Thanks for this. I have installed ASIO4ALL. At first, nothing showed up in PlayIt Live under the device settings but after [playing about with settings and a few re-boots, the options to output to the different sockets on the above device appeared. I have tried them out and they all work and the box produces enough output voltage to give a nice strong signal into the channels on the mixer. The settings software for the sound box and the ASIO4ALL control panel look a little different than your pictures but functionally they're the same.
I am grateful to you for taking the time to show me how to do this because I would never have figured it out on my own. I had numerous emails with the supplier of the USB sound box and not once to they say that I'n need an ASIO sound driver to make it output to all of the different jack sockets. I am still using the Turtle Beach USB sound cards for now but at least I now have another I/O device that I can use.
Incidentally, I do find USB I/O cards quite noisy generally. The Turtle Beach one's seem good but there is still some slight noise. The ones that I got from PC World were appalling!
I was wondering what exactly your mixer is? Does it have PFL? You said above that you use one of the outputs of the USB box for prefade.
If you want the original disk for this unit, I am happy to send it to you.
I'm not surprised the suppliers of the USB sound card were not much help with 3 stereo channel use, they intend the device to be used for 5.1 surround.
Pleased to be able to help. I wrote the original article because having taken a while to get it all to work I thought it might be of use to others.
The mixer is the IMG Stage Line MPX-205. I bought it for about £40 on ebay some years back to use with a twin CD player.
It is by no means a great mixer (the faders don't have a very solid feel - not Penny & Giles !) but it has a mic fader and not to many unwanted "DJ" features. It does have a fairly sensible PFL, the only weakness is that you fade between "main" and "PFL" rather than having "main" if you don't select a PFL source or having "main" on another button.
The MPX-205 is fine for "Radio Shed" testing. If I were buying a new mixer now I might look at the Behringer DX2000USB. While the USB feature isn't much use for radio style playout (one channel only) it has faders on the mic channels which is fairly rare at this price point.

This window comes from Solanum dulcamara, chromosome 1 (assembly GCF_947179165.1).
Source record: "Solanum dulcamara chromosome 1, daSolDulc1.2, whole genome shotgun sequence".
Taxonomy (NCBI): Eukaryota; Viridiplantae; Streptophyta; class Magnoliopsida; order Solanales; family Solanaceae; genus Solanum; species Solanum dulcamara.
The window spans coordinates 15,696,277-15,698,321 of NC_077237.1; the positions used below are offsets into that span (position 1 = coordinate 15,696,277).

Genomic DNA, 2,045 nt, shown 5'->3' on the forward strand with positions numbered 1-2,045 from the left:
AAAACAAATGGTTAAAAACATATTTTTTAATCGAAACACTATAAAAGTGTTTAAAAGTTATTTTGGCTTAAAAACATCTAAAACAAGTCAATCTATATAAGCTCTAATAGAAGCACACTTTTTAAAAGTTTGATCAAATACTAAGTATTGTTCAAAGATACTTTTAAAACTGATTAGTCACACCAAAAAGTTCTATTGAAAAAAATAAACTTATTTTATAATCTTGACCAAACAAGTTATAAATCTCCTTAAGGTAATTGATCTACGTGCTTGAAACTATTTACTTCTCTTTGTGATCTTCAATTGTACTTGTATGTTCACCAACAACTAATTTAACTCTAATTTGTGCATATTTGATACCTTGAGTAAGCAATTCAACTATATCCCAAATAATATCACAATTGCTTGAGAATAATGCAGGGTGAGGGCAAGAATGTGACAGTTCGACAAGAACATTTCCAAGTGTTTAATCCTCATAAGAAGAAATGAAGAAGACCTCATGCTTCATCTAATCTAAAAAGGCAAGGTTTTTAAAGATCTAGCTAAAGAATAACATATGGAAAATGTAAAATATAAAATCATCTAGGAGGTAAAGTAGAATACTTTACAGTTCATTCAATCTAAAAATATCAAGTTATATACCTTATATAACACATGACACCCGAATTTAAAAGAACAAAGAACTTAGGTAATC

I started using the third stereo channel for carts and prefade but found that "scrubbing" audio in prefade upset the other outputs (possibly the card doesn't like different sample rates or something) so I now use the PC sound output for prefade on the fourth mixer channel.
I haven't done much experimentation on the noise level on the system. Subjectively it is OK and the streaming uses the PC sound input.
I have other hardware which I'm going to experiment with PlayIt Live on in the not too distant future but this was a first step.
A copy of the driver disk would be most useful, if only to compare with what I'm currently using. Perhaps you could e-mail Jason and he could pass it on..
I can't seem to email Jason as that address is for members only I believe. I could attach it to this thread if you like.
The Behringer DX2000USB is what I have and I have to give it 5 stars for value-for-money. I didn't quite get your point about the USB. I use the USB output of the mixer to a PC running the encoder. Everything is experimental at the moment but listening to the audio from this mixer on an iPad with earphones via an encoded stream sounds good to me. One feature I like on this mixer is the start buttons which I have finally succeeded to interface to PlayIt live giving me the ultimate in convenience. I have 4 decks on PlayIt Live each going into a separate fader on the Behringer which I am sure you agree is the height of luxury! I like the PFL and the independent gain pots that allow you to adjust the gain to the 0db line on the fader. I bought my mixer from Europe and saved nearly £50. On the downside, there are no independent output channels so you can't create a "mix minus" but there is an output that excludes the mic inputs meaning that you can run the monitor speakers in the studio at a reasonable level and not get any feedback. I really shopped around before buying a mixing desk and I honestly have no regrets with the DX2000USB even if the faders are on the "light" side.